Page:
If the resurrection prior to the Millennium is a literal one, and such is the unmistakable meaning, then we are to interpret the resurrection after the Millennium as a like event unless there is positive evidence pointing to a different signification for this prediction. We will examine this context in vain for such negative evidence. Therefore, we must conclude that the resurrection at the conclusion of the Millennium is that of the wicked. This resurrection is fully described in Rev. 20:11-15.

At the conclusion of the Millennial Age Satan is loosed for a little while. Immediately he stirs up the nations of the world to revolt against Christ in an attempt to throw off His sovereignty. At that time fire comes down out of Heaven and consumes this mighty host and squelches the rebellion (vss. 7-9).

Then Satan is cast into the lake of fire where are also the beast and false prophet and he with them, together with the lost who will be cast into that place at the judgment of the Great White Throne, will be punished "day and night for ever and ever" (vs. 10).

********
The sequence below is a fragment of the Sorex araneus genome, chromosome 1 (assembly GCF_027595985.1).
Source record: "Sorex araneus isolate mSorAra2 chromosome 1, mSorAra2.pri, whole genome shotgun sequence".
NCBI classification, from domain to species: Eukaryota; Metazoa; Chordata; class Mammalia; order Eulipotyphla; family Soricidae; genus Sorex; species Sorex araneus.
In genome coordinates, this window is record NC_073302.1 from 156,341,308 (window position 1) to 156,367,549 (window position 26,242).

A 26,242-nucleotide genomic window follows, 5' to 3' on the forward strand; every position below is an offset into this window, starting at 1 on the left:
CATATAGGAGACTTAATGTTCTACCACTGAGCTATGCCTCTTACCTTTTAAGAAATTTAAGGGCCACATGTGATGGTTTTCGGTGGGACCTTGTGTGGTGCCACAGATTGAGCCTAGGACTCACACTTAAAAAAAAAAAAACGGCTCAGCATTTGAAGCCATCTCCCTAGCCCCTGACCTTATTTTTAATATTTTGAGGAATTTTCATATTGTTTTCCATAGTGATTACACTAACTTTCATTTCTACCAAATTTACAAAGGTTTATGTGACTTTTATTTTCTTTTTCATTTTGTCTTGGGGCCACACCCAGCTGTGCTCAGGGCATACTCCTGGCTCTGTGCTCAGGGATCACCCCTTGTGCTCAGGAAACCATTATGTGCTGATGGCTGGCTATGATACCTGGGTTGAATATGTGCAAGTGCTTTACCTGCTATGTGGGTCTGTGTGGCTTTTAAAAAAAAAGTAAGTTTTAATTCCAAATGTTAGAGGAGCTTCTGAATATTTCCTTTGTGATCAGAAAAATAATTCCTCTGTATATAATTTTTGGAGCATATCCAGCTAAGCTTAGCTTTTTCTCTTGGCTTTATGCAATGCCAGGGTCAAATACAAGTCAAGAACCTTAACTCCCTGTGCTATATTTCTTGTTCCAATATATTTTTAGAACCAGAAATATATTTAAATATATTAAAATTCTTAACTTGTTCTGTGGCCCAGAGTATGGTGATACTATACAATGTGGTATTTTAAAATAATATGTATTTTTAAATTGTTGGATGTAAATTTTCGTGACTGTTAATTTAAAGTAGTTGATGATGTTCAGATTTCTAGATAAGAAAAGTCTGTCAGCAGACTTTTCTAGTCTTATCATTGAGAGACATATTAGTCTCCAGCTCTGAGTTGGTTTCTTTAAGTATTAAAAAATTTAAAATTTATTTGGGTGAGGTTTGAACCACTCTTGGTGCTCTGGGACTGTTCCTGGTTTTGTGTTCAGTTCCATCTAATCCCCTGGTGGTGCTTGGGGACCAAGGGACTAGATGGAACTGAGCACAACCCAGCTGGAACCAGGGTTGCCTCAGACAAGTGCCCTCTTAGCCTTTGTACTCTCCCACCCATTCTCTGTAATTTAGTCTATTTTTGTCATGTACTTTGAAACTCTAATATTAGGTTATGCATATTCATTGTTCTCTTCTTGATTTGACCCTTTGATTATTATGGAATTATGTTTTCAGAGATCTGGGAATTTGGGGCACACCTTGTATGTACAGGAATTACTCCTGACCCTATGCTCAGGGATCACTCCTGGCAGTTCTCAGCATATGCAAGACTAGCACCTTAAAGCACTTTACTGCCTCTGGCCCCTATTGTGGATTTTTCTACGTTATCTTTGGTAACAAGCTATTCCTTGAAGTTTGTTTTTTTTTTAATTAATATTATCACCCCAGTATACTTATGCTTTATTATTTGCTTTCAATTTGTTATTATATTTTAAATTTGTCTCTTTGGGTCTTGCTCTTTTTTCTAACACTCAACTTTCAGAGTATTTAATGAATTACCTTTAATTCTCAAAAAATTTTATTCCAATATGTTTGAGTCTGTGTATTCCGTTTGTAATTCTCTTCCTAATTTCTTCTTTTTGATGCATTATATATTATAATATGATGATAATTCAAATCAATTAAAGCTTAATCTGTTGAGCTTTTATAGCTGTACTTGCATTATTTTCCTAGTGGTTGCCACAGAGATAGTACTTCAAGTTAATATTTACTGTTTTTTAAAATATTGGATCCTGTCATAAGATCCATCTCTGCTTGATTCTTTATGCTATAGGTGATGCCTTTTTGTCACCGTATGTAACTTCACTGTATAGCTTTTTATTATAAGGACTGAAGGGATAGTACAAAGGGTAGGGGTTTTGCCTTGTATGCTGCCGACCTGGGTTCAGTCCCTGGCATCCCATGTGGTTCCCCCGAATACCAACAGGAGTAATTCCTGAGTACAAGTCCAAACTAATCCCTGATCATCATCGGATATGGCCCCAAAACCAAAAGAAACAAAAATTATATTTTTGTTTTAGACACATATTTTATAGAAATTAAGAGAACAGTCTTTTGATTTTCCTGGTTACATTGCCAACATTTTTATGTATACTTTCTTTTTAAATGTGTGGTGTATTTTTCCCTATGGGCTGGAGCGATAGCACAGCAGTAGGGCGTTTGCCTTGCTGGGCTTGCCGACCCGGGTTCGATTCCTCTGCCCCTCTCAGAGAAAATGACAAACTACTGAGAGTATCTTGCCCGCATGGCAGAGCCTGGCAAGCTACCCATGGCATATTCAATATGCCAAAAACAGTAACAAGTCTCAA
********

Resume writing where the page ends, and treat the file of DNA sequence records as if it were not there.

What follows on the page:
Since our Lord spoke in Matt. 25:31 of His coming and sitting upon the throne of His glory and of His being King it is evident that He was speaking of the same reign that is set forth here by John in Rev. 20--His Millennial reign.

This study has brought us to the conclusion that there is perfect harmony in the Prophetic Word. What our Lord said in closing the Olivet Discourse supplements the information which John gave in this passage.

In one final statement with reference to Rev. 20, let me say that according to vs. 11 the heaven and the earth--the Millennial heaven and earth--pass away at the time of the establishment of the Great White Throne judgment. After that great assize of the wicked God will create new heavens and a new earth and the New Jerusalem will come down out of the new heavens upon the new earth. This is the city foursquare, where the redeemed from this earth will dwell forever and ever with the Lord Jesus Christ and God the Father. They will reign "into the ages of the ages" (Rev. 22:5b).